One of the most fascinating presentations at GITA was delivered by Gary Stoneham of the Department of Sustainability and Environment (DSE) of the Government of Victoria. Gary is an economist who focuses on creating new markets.
Markets are an efficient, decentralized way of selecting efficient producers, each of whom has its own cost structure and private information. Examples of new markets that have been created include landing slots at airports and electric power markets. Markets that are being created include cap and trade markets for emissions, such as has been introduced in British Columbia this year. Australia intends to introduce a cap and trade market in 2010.
Market for Conservation Contracts
Gary had been involved in developing a market for conservation contracts. The concept is that a land owner is paid for implementing measures that conserve the land, such as preventing grazing. The amount that the farmer receives is determined by an auction, in which land owners bid for conservation contracts. The market ensures that the most efficient "conservers" are rewarded. The DSE has defined an objective function that is used to estimate conservation value comprised of a spatial database on a grid with 20 m x 20 m cells that includes things like rainfall, demographics, and land use that allows the DSE to simulate the impact of remediation and estimate the value to the State of Victoria. This represents a new role for geospatial information systems. Several pilots have already been successfully run in Victoria, and it appears this program may be implemented across the State.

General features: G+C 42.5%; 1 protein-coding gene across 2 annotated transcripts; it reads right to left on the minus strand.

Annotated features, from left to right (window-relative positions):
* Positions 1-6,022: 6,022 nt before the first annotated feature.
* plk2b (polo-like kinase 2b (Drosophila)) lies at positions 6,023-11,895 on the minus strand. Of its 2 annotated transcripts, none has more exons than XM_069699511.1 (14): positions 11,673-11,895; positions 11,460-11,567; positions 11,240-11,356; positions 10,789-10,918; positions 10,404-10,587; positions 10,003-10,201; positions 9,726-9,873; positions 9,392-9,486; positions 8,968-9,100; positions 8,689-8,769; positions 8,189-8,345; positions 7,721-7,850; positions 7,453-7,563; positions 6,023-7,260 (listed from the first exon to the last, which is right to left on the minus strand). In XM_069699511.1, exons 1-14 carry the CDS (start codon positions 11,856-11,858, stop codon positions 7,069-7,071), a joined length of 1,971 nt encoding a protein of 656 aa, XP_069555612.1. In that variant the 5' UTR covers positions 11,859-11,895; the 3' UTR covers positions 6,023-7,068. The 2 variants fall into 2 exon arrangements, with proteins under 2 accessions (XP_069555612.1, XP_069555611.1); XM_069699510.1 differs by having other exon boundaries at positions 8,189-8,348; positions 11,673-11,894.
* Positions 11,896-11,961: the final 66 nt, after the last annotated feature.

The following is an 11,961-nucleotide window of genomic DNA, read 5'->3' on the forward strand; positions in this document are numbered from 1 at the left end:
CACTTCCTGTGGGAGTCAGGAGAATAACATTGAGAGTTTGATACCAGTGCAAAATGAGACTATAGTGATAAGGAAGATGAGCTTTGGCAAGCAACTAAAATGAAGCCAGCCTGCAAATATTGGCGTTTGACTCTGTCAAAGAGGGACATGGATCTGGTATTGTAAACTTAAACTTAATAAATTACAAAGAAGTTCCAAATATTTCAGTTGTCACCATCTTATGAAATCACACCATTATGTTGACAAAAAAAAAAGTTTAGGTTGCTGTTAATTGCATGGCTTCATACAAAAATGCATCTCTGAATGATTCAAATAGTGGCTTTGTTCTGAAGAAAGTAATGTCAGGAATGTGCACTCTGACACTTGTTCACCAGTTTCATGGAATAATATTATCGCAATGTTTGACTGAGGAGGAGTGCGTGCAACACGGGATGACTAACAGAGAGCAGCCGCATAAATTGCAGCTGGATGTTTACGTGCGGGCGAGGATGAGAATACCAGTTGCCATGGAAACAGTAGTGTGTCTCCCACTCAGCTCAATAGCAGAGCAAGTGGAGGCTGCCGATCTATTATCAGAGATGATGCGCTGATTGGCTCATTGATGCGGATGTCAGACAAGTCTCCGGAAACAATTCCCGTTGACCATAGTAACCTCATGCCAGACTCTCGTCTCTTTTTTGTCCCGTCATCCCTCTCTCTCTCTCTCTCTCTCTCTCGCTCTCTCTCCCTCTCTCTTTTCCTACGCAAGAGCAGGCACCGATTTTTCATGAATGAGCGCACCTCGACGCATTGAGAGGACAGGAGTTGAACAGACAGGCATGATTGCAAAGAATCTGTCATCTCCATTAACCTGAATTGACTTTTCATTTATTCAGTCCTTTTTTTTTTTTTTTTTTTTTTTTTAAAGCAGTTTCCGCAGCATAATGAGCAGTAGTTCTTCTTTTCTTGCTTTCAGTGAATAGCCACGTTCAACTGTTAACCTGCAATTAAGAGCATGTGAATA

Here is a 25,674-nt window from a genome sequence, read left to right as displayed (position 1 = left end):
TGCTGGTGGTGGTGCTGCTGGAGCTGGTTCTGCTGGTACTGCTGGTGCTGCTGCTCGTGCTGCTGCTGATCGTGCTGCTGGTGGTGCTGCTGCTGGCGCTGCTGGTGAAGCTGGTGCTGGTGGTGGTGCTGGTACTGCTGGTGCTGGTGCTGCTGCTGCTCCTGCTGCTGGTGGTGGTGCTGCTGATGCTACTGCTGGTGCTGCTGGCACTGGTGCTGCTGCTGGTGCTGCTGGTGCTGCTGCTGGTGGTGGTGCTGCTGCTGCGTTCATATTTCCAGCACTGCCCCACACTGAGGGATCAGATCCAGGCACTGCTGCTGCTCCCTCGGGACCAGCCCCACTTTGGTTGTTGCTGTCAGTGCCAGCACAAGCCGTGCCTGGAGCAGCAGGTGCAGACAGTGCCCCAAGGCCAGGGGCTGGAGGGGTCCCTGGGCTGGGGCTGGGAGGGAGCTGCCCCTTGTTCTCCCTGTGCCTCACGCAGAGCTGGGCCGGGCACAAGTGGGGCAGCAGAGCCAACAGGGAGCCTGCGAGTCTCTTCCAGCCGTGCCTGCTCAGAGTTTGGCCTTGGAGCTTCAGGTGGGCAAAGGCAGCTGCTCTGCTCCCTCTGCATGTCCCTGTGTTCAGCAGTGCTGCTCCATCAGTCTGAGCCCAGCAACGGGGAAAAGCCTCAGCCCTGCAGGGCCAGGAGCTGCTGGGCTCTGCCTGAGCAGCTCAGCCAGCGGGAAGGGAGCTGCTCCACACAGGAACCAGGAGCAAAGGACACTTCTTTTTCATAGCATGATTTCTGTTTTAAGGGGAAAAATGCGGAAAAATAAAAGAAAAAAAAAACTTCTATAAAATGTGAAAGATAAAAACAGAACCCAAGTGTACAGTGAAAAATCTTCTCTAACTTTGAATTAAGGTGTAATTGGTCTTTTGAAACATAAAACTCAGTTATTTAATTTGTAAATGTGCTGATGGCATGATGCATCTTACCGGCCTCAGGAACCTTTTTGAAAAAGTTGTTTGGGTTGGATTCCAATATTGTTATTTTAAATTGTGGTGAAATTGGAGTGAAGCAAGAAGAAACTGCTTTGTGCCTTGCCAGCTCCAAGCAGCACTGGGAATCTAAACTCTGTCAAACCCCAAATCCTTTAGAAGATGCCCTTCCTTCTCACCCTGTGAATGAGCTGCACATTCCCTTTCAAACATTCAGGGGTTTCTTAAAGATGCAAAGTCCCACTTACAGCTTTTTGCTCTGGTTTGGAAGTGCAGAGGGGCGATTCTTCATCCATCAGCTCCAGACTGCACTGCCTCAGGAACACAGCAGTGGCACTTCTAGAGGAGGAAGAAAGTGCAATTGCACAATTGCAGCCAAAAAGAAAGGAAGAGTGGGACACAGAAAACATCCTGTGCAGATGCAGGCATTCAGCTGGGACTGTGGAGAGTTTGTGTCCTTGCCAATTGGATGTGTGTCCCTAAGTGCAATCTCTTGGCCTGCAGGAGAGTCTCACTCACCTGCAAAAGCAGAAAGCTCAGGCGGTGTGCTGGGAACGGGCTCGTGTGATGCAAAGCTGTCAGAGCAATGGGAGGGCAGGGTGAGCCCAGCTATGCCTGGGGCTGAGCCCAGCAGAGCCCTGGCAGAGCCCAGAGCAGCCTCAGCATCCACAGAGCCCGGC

Agricultural Subsidy Programs
It appears to me that this market-based program is in direct contrast to government subsidy programs like CAP in the European Union, which distributes billions of Euros in farm subsidies to farmers based on a system of tying payments directly to an assessment of the agricultural suitability of land. For example, Sitewell has implemented a web-based LPIS system for the Ministry of Agriculture in the Czech Republic to allow the on-line assessment of agricultural suitability with direct payment to the farmer.